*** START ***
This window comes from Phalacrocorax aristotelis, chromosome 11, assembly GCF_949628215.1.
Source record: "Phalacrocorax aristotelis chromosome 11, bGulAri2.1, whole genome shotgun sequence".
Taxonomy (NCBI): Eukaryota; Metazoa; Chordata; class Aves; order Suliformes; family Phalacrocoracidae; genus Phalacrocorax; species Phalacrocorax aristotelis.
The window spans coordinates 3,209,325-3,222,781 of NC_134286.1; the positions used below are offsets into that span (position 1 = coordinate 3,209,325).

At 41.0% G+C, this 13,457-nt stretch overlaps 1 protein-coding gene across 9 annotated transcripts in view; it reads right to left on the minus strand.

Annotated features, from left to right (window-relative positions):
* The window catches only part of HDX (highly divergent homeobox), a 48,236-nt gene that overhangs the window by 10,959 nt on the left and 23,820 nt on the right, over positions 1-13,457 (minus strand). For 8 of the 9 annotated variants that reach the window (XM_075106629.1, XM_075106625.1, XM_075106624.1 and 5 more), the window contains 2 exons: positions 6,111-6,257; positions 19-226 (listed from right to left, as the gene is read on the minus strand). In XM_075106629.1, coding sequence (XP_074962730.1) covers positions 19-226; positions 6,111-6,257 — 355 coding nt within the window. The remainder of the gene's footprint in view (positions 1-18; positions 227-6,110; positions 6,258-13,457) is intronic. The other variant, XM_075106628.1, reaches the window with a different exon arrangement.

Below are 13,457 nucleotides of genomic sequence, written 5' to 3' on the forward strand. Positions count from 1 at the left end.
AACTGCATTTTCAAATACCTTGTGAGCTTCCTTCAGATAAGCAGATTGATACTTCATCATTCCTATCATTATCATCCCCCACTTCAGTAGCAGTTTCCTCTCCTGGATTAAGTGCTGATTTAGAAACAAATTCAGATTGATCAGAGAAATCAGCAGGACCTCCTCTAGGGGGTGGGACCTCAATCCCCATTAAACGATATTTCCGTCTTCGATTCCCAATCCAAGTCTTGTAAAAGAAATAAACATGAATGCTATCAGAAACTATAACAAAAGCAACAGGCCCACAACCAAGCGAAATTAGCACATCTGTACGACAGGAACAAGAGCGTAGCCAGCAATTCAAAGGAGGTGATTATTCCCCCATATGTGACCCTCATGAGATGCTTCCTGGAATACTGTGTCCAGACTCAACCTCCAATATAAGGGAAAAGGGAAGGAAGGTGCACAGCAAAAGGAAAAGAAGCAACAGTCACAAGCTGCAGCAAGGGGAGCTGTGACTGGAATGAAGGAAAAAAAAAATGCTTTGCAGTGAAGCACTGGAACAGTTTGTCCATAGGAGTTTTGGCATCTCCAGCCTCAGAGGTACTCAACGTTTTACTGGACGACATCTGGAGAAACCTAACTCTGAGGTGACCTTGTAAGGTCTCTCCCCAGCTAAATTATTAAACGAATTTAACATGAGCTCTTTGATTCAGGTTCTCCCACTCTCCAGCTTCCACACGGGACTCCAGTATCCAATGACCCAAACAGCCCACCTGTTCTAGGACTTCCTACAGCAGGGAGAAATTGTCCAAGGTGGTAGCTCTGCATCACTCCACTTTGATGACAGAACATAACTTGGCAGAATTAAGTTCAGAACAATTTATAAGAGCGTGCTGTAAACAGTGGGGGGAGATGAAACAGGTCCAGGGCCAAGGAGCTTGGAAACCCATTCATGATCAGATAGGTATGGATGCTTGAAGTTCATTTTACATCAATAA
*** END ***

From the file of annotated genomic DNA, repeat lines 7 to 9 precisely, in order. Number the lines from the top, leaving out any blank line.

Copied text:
* The window catches only part of HDX (highly divergent homeobox), a 48,236-nt gene that overhangs the window by 10,959 nt on the left and 23,820 nt on the right, over positions 1-13,457 (minus strand). For 8 of the 9 annotated variants that reach the window (XM_075106629.1, XM_075106625.1, XM_075106624.1 and 5 more), the window contains 2 exons: positions 6,111-6,257; positions 19-226 (listed from right to left, as the gene is read on the minus strand). In XM_075106629.1, coding sequence (XP_074962730.1) covers positions 19-226; positions 6,111-6,257 — 355 coding nt within the window. The remainder of the gene's footprint in view (positions 1-18; positions 227-6,110; positions 6,258-13,457) is intronic. The other variant, XM_075106628.1, reaches the window with a different exon arrangement.

Below are 13,457 nucleotides of genomic sequence, written 5' to 3' on the forward strand. Positions count from 1 at the left end.
AACTGCATTTTCAAATACCTTGTGAGCTTCCTTCAGATAAGCAGATTGATACTTCATCATTCCTATCATTATCATCCCCCACTTCAGTAGCAGTTTCCTCTCCTGGATTAAGTGCTGATTTAGAAACAAATTCAGATTGATCAGAGAAATCAGCAGGACCTCCTCTAGGGGGTGGGACCTCAATCCCCATTAAACGATATTTCCGTCTTCGATTCCCAATCCAAGTCTTGTAAAAGAAATAAACATGAATGCTATCAGAAACTATAACAAAAGCAACAGGCCCACAACCAAGCGAAATTAGCACATCTGTACGACAGGAACAAGAGCGTAGCCAGCAATTCAAAGGAGGTGATTATTCCCCCATATGTGACCCTCATGAGATGCTTCCTGGAATACTGTGTCCAGACTCAACCTCCAATATAAGGGAAAAGGGAAGGAAGGTGCACAGCAAAAGGAAAAGAAGCAACAGTCACAAGCTGCAGCAAGGGGAGCTGTGACTGGAATGAAGGAAAAAAAAAATGCTTTGCAGTGAAGCACTGGAACAGTTTGTCCATAGGAGTTTTGGCATCTCCAGCCTCAGAGGTACTCAACGTTTTACTGGACGACATCTGGAGAAACCTAACTCTGAGGTGACCTTGTAAGGTCTCTCCCCAGCTAAATTATTAAACGAATTTAACATGAGCTCTTTGATTCAGGTTCTCCCACTCTCCAGCTTCCACACGGGACTCCAGTATCCAATGACCCAAACAGCCCACCTGTTCTAGGACTTCCTACAGCAGGGAGAAATTGTCCAAGGTGGTAGCTCTGCATCACTCCACTTTGATGACAGAACATAACTTGGCAGAATTAAGTTCAGAACAATTTATAAGAGCGTGCTGTAAACAGTGGGGGGAGATGAAACAGGTCCAGGGCCAAGGAGCTTGGAAACCCATTCATGATCAGATAGGTATGGATGCTTGAAGTTCATTTTACATCAATAA